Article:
Wednesday, November 7, 2012

Richard Feynman Comes Alive in Unorthodox Autobiography

I finished reading Richard Feynman's "Surely You're Joking, Mr. Feynman!" last week, and still find myself laughing about it today.  What could have been a conventional autobiography of the Nobel Prize winner for physics is instead a collection of quirky stories, through which one really gets to know the man.  To give you a sense of the tone of the book, Feynman mentions the Nobel Prize he won about halfway through it, as a sort of after-thought - the focus is rather on what he is truly proud of, like, for example, his ability to break into safes that contained top-secret information about the Manhattan project during the second World War.

Feynman stands out in a crowd of physicists (particularly those of the mid-twentieth century) due to his broad spectrum of personal interests, including social experiments that he willingly inserts himself into, as well as his general bravado.  From the text emerges this larger than life persona who shares Einstein's natural curiosity but lacks his inhibitions.  I mean, one would not expect a distinguished physics professor to go into detail about various ways in which one can pick up sleazy women (there are a couple of chapters where this theme is explored).

The only way in which this autobiography resembles a traditional one is that it is chronological.  What is most striking is how the major events in his life are merely sprinkled into the stories, but are almost never the focus.  Instead, the body of each short story is some wild adventure, a memory, that the man himself is clearly fond of.  Throughout the stories, life lessons are never thrust upon the reader; philosophies and anecdotes lie just beneath the surface, leaving the reader the choice to consider them or not.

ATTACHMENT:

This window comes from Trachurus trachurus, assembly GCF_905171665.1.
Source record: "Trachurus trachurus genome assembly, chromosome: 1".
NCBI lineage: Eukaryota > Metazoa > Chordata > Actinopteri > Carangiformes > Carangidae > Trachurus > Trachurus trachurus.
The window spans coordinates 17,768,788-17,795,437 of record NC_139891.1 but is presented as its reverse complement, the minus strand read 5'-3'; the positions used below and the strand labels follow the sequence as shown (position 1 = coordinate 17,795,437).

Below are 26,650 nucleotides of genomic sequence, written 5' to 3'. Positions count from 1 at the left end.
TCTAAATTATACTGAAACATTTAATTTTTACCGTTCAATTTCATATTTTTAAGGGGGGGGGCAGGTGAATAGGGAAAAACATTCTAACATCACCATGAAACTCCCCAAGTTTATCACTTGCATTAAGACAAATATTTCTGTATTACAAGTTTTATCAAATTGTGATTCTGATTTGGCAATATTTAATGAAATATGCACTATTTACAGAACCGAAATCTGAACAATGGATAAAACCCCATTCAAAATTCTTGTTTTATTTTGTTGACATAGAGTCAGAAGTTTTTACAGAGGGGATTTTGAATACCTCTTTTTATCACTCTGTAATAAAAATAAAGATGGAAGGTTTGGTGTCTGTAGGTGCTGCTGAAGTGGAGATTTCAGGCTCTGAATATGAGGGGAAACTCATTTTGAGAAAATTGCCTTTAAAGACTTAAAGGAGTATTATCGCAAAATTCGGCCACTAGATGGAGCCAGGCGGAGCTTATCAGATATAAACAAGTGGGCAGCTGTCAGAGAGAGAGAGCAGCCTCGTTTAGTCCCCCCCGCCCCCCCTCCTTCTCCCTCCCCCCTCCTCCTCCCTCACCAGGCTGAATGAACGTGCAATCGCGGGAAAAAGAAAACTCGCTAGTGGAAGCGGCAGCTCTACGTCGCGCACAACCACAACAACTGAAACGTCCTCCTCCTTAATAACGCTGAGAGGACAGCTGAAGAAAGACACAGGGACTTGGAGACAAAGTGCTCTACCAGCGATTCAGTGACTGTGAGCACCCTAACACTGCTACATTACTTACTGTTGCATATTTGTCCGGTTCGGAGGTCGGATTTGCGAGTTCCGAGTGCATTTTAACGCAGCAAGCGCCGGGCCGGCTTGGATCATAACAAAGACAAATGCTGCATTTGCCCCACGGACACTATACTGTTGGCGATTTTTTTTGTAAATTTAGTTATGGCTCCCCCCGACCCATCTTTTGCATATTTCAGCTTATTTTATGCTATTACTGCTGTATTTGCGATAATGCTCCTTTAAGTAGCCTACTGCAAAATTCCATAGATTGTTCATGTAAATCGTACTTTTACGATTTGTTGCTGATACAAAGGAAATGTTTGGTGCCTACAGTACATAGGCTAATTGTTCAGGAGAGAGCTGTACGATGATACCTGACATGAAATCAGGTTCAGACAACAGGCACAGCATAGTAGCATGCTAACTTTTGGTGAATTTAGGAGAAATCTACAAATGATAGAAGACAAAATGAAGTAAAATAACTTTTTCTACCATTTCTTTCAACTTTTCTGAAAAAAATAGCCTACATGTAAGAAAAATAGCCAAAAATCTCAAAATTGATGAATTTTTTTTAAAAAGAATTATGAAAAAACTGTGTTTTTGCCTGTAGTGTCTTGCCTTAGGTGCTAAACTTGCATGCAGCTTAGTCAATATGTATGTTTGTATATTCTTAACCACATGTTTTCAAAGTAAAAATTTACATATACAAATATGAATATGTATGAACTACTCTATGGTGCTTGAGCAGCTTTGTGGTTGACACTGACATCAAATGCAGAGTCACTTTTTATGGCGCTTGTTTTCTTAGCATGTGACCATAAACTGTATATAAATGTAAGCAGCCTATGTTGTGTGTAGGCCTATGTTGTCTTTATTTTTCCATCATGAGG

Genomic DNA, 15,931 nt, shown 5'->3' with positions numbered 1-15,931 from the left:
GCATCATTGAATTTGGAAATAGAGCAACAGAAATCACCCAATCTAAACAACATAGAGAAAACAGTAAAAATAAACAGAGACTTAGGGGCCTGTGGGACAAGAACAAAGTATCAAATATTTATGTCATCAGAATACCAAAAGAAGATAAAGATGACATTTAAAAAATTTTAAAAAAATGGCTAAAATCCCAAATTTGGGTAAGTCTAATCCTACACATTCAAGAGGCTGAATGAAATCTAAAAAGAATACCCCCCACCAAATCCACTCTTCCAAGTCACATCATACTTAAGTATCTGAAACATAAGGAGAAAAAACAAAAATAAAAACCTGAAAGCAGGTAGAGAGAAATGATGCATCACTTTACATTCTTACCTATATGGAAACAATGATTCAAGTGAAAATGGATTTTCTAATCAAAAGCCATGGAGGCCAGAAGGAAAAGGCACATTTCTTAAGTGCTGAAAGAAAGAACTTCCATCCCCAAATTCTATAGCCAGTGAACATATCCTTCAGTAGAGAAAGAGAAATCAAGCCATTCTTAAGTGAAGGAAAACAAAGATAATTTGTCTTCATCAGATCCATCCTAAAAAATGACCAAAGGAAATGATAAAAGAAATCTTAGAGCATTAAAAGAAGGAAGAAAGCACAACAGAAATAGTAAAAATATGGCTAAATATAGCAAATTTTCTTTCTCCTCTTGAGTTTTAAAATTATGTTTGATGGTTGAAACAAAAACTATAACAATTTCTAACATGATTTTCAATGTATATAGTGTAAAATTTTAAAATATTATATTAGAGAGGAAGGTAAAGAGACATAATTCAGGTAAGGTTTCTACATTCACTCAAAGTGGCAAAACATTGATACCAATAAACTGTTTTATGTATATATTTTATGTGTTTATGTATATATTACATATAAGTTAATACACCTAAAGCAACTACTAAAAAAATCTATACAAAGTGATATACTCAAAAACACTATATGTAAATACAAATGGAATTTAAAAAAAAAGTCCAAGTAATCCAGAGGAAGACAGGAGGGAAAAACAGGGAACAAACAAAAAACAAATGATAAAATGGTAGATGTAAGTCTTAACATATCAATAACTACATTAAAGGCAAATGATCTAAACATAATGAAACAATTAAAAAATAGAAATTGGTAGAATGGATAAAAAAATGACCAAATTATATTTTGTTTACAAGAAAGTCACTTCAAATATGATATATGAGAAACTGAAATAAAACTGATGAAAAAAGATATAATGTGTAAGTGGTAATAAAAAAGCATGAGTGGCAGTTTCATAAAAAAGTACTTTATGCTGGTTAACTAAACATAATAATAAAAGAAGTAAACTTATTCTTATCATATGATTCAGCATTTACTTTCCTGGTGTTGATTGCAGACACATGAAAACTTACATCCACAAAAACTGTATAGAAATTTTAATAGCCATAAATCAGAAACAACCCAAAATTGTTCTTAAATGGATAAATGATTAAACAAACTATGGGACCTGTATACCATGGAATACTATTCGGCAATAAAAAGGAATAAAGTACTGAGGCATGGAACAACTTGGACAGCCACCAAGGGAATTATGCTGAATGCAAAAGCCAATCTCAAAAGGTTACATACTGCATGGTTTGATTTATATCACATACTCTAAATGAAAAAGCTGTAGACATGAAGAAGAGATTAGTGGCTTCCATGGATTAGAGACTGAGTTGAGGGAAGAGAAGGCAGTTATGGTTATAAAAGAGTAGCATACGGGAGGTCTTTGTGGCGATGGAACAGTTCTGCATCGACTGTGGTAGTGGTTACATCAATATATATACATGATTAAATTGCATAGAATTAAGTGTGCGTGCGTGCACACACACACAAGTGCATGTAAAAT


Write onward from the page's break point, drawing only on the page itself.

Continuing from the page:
One way in which I could relate to Feynman is in his desire to try stuff - his insatiable appetite to explore diverse media that life offers.  He not only took up painting: he actually created enough works of art such that he could hold an art exhibit.  One of his favourite pieces was hung in a prominent place inside a strip club that he frequented regularly.  By the time Feynman plays the bongo drum in a competition in Brazil, and later in support of a ballet, the reader is entertained, though not surprised.

I also particularly enjoyed his insights into effective teaching methods and his undying respect for the scientific method.  He was a man of principle, who lived his life with honesty and integrity. 

Much like Carl Sagan's "Cosmos" and Stephen Hawking's "A Brief History of Time," "Surely You're Joking, Mr. Feynman!" is one of those book that simply belongs on your shelf.  It is a book to be read, and later re-read.  If nothing else, readers of this book will be forced to abandon their sterotypes about science folks, who are often seen as rigid and unsociable.  As you read it, you may find yourself wishing that you could have sat in his classroom at Cornell or Caltech so that you could feel the presence of this uniquie individual.  Alas, perusing his wild tales is the next best thing.

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